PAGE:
Restricting doctors during this pandemic is the wrong prescription
Our nation remains besieged by a pandemic. Now more than ever we need the medical expertise and proficient care of our nation’s physicians.
Some in the media would have you believe that physicians are being empowered to tackle this unprecedented national health care crisis, with all the red tape cut and protective equipment provided, but tragically this is only occurring in microscopic proportions.
Strangely, as federal officials are encouraging the loosening of physician restrictions, the same caregivers are subsequently being restricted by state governments from providing potentially life-saving medical and surgical care to their patients. In many instances, state governments have threatened physicians and surgeons with loss of licensure, fines and even jail time.
The national focus has been on promoting social distancing, transforming tents, hotels and Navy ships into hospitals, while building and distributing ventilators to densely populated urban areas ravaged by end-stage consequences of the unchecked spread of this highly contagious disease among at-risk patients.
But the authority for caring for individual patients does not fall on the federal government; rather, it is governed by smaller bodies given the vast diversity throughout our country. Yet, those smaller government authorities are failing us.
We are capable of doing better than this.
As physicians and patients alike, we envision our health care leaders being on the cutting edge of solving the COVID-19 crisis. However, the ability to lead is dependent on the information our local authorities and health care administrators receive from those who advise them on the federal level. The reality is, the information put out by the Centers for Disease Control and Prevention (CDC) and other national and global organizations are being transformed into overreaching executive orders with the potential for unintended consequences at the state level.
Across the country, currently 35 states and Washington, D.C., have released official statements addressing the issue of elective procedures during the ongoing COVID-19 outbreak. The concept surrounding delaying elective surgeries is to ensure proper hospital bed, ventilator and personnel capacity with a rise in COVID-19 patients. However, the long-term consequences of delaying certain aspects of health care, such as cancer treatment and unruptured brain aneurysm management, potentially hold a significantly higher individual mortality than COVID-19 does.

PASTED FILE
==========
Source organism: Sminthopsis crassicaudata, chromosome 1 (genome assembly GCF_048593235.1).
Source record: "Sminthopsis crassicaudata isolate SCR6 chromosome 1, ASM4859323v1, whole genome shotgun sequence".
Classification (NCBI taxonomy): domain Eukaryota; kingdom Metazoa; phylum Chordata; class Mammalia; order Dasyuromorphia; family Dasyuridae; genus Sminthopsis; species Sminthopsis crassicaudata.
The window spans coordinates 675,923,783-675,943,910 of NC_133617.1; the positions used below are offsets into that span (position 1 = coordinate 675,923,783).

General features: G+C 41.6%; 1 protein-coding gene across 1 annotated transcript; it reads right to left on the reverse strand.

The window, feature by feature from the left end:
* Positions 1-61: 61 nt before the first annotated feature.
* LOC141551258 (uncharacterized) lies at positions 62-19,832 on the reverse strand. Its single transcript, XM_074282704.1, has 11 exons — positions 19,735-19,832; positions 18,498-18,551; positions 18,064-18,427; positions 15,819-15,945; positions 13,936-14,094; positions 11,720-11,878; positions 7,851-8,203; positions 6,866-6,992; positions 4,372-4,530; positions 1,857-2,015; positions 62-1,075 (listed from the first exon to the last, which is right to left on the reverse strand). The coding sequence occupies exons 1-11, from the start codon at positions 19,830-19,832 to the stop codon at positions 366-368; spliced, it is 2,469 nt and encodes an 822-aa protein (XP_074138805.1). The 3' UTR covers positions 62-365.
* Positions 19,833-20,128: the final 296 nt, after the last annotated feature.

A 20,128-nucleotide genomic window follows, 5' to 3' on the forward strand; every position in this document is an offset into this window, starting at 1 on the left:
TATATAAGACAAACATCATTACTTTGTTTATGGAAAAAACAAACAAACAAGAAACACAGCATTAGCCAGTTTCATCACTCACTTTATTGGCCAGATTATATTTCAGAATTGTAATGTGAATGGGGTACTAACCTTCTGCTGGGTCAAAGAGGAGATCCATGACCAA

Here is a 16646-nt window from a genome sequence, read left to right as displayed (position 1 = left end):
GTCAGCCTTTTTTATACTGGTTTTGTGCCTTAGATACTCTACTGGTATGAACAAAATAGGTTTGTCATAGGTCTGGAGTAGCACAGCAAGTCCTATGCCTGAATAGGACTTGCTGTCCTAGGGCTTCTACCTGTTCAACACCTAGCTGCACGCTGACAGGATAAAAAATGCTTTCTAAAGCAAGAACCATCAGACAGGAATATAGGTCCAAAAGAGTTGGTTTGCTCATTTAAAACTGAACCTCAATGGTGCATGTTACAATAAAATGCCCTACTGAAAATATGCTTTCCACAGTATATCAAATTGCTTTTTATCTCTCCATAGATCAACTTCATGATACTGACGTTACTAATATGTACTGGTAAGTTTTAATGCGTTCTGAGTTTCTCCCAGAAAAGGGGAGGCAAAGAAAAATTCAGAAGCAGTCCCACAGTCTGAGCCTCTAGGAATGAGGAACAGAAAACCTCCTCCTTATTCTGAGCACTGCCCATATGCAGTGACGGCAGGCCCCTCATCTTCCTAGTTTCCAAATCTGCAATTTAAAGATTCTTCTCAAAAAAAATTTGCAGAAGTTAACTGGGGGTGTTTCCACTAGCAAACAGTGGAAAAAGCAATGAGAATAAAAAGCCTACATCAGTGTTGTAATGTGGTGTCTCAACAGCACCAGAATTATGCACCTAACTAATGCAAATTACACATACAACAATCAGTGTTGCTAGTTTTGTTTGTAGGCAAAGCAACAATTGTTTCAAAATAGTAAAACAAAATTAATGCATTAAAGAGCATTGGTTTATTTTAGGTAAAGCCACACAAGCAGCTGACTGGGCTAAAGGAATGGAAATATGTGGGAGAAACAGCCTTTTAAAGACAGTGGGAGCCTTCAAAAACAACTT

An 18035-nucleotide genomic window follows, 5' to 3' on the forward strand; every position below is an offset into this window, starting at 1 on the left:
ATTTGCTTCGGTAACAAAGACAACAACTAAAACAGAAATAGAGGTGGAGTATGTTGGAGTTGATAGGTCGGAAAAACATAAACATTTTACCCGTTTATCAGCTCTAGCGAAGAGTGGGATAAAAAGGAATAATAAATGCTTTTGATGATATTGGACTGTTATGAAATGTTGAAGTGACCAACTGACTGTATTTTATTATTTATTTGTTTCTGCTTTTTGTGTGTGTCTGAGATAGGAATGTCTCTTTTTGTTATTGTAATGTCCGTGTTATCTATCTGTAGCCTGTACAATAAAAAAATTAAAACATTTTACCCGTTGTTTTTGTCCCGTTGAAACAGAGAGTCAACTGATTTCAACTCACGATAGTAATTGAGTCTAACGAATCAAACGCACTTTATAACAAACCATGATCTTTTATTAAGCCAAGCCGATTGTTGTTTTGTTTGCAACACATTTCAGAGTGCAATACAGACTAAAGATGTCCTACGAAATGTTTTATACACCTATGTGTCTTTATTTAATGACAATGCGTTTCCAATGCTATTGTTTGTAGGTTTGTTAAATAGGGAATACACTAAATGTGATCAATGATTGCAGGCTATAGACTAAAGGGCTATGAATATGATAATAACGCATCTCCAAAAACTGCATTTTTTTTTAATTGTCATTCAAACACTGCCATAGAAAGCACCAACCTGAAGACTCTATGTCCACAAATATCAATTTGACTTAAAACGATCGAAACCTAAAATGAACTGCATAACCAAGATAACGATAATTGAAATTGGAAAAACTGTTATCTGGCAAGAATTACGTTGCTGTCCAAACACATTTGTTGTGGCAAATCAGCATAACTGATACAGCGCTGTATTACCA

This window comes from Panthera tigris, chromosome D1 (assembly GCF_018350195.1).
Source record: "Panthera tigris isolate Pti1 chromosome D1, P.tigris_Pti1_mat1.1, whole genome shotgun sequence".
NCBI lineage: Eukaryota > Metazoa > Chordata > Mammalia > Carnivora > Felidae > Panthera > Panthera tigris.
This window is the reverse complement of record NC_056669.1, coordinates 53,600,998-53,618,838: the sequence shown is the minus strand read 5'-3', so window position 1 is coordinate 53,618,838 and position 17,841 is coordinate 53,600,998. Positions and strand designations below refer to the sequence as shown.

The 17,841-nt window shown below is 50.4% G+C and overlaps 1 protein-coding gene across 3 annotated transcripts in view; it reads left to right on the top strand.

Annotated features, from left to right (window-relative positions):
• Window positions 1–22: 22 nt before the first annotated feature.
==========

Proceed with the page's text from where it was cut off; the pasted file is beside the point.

However, because executive orders are being decided by nonclinical healthcare workers — the far majority who are not medical doctors — physicians are being held hostage and prevented from providing crucial care to their patients.
Not only is surgical decision-making being interrupted, but governors and state pharmacy boards across the nation are putting forth their own executive orders and emergency rulings restricting physicians’ prescribing freedom.
While there have been reports of inappropriate prescribing resulting in medication shortages, these instances should be looked at individually without a universal removal of prescribing freedom, further harming patients from receiving potentially life-saving treatments.
The trifecta of limitations being felt by physicians across the country concludes with COVID-19 testing. In New Jersey, testing is only advised for a narrow group of people, while those who can be prescribed medication are even fewer. The remaining people are told to watch and see if severe symptoms develop and hospitalization becomes necessary before testing and prescribing of HCQ are offered.
Hydroxychloroquine (HCQ) is being restricted to patients who are in the hospital yet it is showing effectiveness at decreasing severity of infections. If the goal is to decrease the amount of people with severe symptoms requiring hospitalization, then it would behoove legislators to lift the restrictions and let outpatient doctors decide if the medication is right for their patient.
We need actual physicians proposing solutions and making decisions to promulgate a dialogue with our leaders to solve this increasingly devastating crisis. Here are four basic steps that should be taken immediately: